The only theater dedicated to the original work of Hawaii playwrights is in dire financial trouble. First, I must acknowledge my conflict of interest. I have had a long relationship with Kumu Kahua Theatre, which performed my first play in 1998. I have had seven plays produced in the 100-seat theater and have taught summer play-writing courses there.
His demise was sensational. His redemption has been quiet and measured. It took Gary Modafferi 13 years to be reinstated to the Hawaii bar. He had to prove himself again and again, answering questions about what he does in his free time, what he learned in treatment and what his family support system is like.
The idea came to them so effortlessly that they never stopped to think they might not pull it off. Last summer, track team friends Maya Grossman and Tama Fukuyama were running through Manoa Valley when inspiration struck.
When Australian swimmer Penny Palfrey didn't make it across the Kaieiewaho Channel from Oahu to Kauai last month, the story was all over the news for days. When six swimmers did make it successfully across the 72-mile channel last weekend, they didn't get any attention, just a bag of hot malasadas.
In response to a column last week asserting that "Kill Haole Day" is a much-talked-about but otherwise nonexistent annual exercise in Hawaii schools, there were lots of e-mailed anecdotes that started with phrases like "Back in the 1970s ..."
If you look back at the photos, the flowers are exactly the same. Friston Ho'okano had to make sure Abercrombie's flowers were just as tall as Hannemann's, that Hanabusa's heliconias were just as showy as Djou's.
Some people lose an election, pick themselves up and come out a winner in the next race. Some candidates lose more than they win but still end up moving up the ranks to higher office. And some lose once and are forever a loser, as if they wear their defeat like a scar or a limp.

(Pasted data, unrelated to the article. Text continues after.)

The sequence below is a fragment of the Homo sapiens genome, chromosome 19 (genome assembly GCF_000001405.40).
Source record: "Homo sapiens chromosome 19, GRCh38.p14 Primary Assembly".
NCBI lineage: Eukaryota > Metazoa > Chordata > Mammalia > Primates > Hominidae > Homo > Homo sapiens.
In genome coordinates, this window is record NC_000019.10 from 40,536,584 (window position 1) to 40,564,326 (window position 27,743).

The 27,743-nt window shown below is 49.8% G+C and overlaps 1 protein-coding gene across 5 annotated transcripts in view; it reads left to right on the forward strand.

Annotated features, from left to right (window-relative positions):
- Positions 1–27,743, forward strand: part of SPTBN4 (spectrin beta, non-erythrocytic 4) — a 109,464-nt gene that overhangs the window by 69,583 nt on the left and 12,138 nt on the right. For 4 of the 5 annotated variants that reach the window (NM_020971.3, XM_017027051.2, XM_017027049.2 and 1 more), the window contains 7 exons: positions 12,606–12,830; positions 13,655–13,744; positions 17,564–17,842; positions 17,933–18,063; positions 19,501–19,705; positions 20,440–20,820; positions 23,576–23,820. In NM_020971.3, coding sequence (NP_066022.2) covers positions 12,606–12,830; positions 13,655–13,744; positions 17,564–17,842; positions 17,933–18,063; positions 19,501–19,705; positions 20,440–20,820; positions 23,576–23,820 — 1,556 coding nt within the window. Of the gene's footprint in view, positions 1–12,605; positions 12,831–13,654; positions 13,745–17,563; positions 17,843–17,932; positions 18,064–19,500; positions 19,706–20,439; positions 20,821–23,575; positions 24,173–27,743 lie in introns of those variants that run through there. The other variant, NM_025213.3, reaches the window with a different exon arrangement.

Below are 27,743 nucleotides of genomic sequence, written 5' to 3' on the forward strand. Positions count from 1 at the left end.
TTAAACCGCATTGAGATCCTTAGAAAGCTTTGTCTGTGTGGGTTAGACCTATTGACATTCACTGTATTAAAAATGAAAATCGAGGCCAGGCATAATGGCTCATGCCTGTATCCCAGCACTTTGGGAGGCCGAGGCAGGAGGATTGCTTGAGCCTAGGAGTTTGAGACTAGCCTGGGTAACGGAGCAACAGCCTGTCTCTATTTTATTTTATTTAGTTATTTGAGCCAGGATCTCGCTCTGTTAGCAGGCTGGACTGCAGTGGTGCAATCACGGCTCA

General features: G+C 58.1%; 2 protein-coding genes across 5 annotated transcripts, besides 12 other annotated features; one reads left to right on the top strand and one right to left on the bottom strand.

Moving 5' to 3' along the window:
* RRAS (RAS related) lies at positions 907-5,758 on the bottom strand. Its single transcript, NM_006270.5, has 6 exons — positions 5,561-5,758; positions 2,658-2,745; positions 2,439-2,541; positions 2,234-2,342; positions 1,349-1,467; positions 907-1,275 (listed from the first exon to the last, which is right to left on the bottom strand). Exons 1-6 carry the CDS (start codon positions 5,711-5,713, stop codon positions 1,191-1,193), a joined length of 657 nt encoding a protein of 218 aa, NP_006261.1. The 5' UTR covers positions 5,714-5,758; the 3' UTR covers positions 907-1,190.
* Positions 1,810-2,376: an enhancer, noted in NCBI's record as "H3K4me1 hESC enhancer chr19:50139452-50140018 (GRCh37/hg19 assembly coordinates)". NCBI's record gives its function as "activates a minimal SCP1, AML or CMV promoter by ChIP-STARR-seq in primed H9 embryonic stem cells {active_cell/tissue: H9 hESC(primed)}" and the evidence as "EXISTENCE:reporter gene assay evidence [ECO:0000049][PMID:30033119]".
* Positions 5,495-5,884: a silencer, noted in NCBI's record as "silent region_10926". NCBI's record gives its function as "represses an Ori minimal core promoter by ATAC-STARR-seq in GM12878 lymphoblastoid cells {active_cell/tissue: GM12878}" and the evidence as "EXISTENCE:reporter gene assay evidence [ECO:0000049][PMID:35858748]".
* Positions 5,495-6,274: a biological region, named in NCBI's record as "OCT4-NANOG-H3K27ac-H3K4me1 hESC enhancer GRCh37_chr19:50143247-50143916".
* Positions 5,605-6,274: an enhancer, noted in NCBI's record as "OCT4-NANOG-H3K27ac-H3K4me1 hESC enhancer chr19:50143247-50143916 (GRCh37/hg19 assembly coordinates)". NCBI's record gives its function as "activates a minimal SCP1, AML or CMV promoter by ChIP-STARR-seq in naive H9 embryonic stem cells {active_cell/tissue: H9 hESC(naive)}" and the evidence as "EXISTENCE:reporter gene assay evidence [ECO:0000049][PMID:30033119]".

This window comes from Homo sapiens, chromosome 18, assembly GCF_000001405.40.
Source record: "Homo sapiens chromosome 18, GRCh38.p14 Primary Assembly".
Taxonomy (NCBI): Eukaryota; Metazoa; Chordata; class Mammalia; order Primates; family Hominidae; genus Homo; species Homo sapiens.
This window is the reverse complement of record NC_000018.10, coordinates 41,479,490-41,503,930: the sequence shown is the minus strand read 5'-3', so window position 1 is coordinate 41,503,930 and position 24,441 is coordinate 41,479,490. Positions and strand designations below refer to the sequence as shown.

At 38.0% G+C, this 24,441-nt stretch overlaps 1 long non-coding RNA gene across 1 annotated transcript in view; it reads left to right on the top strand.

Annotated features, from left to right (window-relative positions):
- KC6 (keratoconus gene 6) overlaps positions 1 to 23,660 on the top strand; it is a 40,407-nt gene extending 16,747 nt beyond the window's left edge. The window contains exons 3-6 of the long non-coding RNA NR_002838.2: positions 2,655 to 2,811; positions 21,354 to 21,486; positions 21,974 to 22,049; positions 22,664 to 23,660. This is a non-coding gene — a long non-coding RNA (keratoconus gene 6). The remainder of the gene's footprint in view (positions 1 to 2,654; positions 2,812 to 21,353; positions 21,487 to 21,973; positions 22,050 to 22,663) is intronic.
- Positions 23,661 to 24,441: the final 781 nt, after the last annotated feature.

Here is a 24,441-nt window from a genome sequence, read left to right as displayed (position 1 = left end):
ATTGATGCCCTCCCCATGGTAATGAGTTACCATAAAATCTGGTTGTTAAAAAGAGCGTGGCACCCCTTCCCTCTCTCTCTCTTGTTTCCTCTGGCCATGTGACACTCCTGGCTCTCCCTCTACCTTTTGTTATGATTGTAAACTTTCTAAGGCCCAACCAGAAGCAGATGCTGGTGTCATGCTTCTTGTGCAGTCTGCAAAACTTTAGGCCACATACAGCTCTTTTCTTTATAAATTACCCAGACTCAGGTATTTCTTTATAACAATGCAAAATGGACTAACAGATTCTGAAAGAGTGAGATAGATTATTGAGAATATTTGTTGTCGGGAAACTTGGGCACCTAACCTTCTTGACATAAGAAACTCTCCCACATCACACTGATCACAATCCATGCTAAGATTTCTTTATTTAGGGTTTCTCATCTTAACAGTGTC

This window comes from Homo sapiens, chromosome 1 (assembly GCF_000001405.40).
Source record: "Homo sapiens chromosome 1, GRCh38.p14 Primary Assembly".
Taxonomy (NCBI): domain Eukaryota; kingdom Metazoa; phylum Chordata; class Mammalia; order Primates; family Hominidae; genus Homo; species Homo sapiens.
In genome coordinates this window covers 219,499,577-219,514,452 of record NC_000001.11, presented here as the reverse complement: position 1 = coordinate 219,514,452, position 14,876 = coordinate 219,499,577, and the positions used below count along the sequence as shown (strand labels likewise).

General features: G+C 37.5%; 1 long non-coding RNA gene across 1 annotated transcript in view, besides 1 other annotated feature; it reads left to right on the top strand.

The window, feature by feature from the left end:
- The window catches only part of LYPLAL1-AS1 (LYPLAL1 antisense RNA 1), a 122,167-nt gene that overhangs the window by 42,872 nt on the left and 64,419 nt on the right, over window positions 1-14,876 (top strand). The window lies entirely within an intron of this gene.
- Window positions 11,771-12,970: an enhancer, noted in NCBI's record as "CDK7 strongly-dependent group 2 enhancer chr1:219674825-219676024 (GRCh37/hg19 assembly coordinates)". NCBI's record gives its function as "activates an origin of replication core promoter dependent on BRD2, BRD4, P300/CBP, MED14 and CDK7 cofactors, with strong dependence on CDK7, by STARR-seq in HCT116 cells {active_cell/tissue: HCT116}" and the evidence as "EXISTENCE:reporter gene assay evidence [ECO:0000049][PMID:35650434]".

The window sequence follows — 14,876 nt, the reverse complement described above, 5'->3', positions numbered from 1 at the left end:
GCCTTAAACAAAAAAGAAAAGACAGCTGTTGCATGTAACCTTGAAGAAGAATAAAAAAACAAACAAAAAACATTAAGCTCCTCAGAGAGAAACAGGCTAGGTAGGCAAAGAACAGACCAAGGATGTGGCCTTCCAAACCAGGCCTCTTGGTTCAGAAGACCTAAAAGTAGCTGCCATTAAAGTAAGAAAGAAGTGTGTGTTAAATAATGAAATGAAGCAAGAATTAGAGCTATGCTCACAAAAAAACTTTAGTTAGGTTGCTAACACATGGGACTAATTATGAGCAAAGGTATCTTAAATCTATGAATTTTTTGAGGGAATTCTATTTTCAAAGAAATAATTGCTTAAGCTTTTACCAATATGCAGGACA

When some couples bicker, they make you want to move house, call an exorcist or shoot them with the water hose. Others make spousal disagreements a wonderful piece of performance art. You know the type. They're going back and forth at the family party about who is supposed to take out the garbage, and everyone has stopped eating to watch the show.
There was Jim Brewer out on the road at 11 p.m. Friday. The Green Party candidate for U.S. Senate was alone in the dark with his banner. He stood on Kalanianaole on the eastbound side, waving into oncoming headlights. As cars passed, he'd turn and wave to the receding taillights.
The cat turns up his nose at "ocean buffet" kibble and only wants that stinky wet stuff in a can. The kid eats only round chickie nuggets, not chickie fingers or chicken strips. The tailgate buddies only want imported beer, not the stuff that's on sale. We weren't so hard to please when there were fewer choices. But when did cockroaches get finicky?
When it was announced last week that the Pagoda Hotel is being sold, the first statement from the new owner were words of reassurance. Local developer Peter Savio let everyone know that though he's planning improvements, he won't go nuts and change the place into something unrecognizable.
You may find yourself standing in line at the bank, documents clutched in your sweaty hand, staring ahead at the construction worker wearing his sunglasses on the back of his neck because maybe he has eyes back there and all of a sudden you notice you're swaying.
A wooden ladder leads to the top of the chiller where his daughter has made a nest for herself with a futon and boxes. After school, she'll climb up to her loft in the little flower shop to do homework while her parents and auntie work into the evening.
The large donation came as a surprise. Retired Kamehameha Schools middle school Principal Diana Lord left $203,694 to the Salvation Army in Hawaii, specifically asking that her estate go to support programs that help elderly people.
It took years, but Alex G. Paman cataloged every ghost, demon and supernatural entity he could find in Asian and Pacific literature. The result of his dogged research is the amazing book "Asian Supernatural -- Including Hawaii and the Pacific" released by Mutual Publishing this summer.
Yesterday afternoon, Duke Aiona's campaign sent out a big announcement: Duke got his flu shot. Well, good for him that he was a brave boy about it. Too bad it won't protect him from foot in mouth disease.
Blake Oshiro was used to talking politics in Times Aiea. For the last 10 years as the area's representative in the state House, he knew whenever he was in his neighborhood supermarket, people would recognize him and want to bend his ear about potholes or crosswalks. Outside of his district, he was fairly anonymous.
For all the concerns about how the new "Hawaii Five-0" would be changed so much from the original (Kono is a woman?!) so as to be unrecognizable, the reboot is actually much like the old standard, particularly on the hallmarks that made the first one so iconic.